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Most of us would like to be remembered for who we were, not what we had. If you have any assets that you’ve accumulated during your lifetime that you plan to leave behind, it’s on you to figure out who gets what.
Inheritance
What and how you leave your wealth is up to you.

Most of us would like to be remembered for who we were, not what we had. If you have any assets that you’ve accumulated during your lifetime that you plan to leave behind, it’s on you to figure out who gets what. What and how you leave your wealth can be a hard decision, if you have more than one child. This is particularly true, if your kids’ circumstances are dramatically different or you’re much closer to one than another. The easiest solution might be to split whatever you have equally among them. However, is an equal inheritance the same thing as a fair inheritance?

Ladders.com’s recent article, “More parents are leaving unequal inheritances to their adult kids” says that a growing number of parents say that answer is a resounding “no.”

According to a new study from Merrill Lynch Bank of America/Age Wave, responding parents with more than one child who are planning to leave an inheritance, are okay leaving different sums to each child, based on the situation. In fact, the research showed that 67% of Americans think that under certain circumstances, an uneven split is just fine.

Other studies have showed the same trend. A 2015 study by IZA Institute for Labor Economics, based on data from a large government study, found that among Americans at least 50 years old who had a will, the percentage who left unequal inheritances to their children had more than doubled from 16% in 1995 to 35% in 2010. However, an unequal division can generate ugly sibling fights, jealousy and meltdowns.

An Ameriprise survey found that among siblings who fought about money as adults, 70% of the fights involved issues with parents, like how the inheritance gets divided. If you go with unequal inheritances, you need to manage expectations, so you don’t have one sibling blaming another or you.

There are many reasons why parents consider another option. In the Merrill Lynch Bank of America/Age Wave study, nearly one in four of respondents said a child who has children of her own, deserves more money than a child who doesn’t have kids. About 66% said that a child who steps in as primary caregiver for an aging parent, deserves to inherit more than other siblings. A total of 40% of participants with blended families, say they should treat stepchildren the same as biological or adopted children.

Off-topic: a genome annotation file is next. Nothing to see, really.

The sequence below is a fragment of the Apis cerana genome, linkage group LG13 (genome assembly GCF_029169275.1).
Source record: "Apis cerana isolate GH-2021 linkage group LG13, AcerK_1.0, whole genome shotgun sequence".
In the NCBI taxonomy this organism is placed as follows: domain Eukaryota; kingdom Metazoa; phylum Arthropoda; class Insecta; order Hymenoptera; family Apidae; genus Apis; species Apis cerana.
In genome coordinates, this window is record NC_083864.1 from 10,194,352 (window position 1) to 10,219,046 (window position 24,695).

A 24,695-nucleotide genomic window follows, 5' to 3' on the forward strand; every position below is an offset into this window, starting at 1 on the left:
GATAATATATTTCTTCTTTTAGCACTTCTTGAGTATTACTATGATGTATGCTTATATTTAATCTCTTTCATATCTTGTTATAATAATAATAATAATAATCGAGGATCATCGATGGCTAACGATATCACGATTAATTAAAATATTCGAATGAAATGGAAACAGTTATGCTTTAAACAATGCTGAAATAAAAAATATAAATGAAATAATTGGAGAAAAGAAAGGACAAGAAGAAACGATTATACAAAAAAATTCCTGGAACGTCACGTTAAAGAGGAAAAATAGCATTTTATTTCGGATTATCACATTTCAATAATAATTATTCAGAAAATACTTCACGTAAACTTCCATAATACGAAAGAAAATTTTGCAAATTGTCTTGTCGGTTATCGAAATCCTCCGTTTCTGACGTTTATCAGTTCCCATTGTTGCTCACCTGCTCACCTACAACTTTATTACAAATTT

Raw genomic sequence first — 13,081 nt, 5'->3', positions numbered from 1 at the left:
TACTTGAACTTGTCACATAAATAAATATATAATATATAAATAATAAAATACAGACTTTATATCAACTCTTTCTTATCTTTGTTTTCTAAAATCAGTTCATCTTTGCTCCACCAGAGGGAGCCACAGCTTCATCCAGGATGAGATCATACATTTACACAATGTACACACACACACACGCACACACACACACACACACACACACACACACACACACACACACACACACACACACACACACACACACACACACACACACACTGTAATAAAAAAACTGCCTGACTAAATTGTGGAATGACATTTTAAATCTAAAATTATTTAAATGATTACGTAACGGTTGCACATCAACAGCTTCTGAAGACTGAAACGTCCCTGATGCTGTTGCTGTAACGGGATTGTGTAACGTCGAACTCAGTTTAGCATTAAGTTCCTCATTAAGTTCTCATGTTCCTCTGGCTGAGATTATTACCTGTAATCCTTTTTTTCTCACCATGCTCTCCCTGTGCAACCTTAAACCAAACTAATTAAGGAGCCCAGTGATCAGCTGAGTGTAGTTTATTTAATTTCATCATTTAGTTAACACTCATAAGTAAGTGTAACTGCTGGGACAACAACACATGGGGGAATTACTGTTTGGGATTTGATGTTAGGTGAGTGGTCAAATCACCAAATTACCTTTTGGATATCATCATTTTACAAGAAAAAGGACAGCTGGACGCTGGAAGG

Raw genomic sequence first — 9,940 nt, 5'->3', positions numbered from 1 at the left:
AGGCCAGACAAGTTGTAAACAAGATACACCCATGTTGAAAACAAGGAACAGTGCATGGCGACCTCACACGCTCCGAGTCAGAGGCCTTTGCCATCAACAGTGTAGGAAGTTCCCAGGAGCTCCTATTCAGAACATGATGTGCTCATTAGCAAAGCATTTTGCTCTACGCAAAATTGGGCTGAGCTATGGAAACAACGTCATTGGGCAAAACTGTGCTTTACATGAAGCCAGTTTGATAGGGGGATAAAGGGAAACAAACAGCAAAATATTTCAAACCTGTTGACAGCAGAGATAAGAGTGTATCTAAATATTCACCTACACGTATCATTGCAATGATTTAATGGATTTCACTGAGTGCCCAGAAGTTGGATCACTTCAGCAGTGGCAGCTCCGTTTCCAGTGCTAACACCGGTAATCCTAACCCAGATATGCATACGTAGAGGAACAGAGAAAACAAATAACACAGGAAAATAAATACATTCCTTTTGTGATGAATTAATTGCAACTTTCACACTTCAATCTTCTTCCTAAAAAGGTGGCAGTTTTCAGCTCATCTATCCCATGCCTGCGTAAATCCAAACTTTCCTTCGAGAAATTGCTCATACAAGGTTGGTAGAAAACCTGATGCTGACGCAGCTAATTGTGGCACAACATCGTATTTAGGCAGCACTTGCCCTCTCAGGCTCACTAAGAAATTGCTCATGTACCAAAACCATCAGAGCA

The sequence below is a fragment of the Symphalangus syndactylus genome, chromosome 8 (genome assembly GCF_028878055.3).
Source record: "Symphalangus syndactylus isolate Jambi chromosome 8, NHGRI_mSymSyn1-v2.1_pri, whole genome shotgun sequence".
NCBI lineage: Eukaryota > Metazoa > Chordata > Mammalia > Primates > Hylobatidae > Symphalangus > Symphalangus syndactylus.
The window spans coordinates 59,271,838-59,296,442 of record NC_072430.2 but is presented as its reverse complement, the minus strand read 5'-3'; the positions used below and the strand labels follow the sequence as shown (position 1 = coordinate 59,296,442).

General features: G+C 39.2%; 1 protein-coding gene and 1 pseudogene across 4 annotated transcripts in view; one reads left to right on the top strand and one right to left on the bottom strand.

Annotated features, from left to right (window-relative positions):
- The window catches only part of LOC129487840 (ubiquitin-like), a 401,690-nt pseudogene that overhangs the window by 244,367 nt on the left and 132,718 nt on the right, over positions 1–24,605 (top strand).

Because of the potential different circumstances of each child, you may want to give one child the money outright, and with the other, you may want to put it in a trust. The reason for doing this is to protect the child, not to punish them. If a child struggles with addiction or overspending, a trust makes certain that she has access to the money, but the trustee has control over its disbursement. In some cases, parents may also be concerned that a child’s marriage may be in trouble or feel uneasy about their son- or daughter-in-law.

Regardless of how you decide to distribute your assets, if you feel you have a sound rationale for not dividing it equally, tell the children what you’re doing and why. Explaining this is very important to help avoid misunderstandings and misconceptions.

Likewise, if you think a trust is best for one child, you may use a trust for all of them to avoid hurt feelings and anger among the siblings, after you’re gone.

We invite you to request an estate planning consultation with one of our experienced attorneys to discuss making sure your intentions are clear when you’ve passed.

Reference: Ladders.com (March 25, 2019) “More parents are leaving unequal inheritances to their adult kids”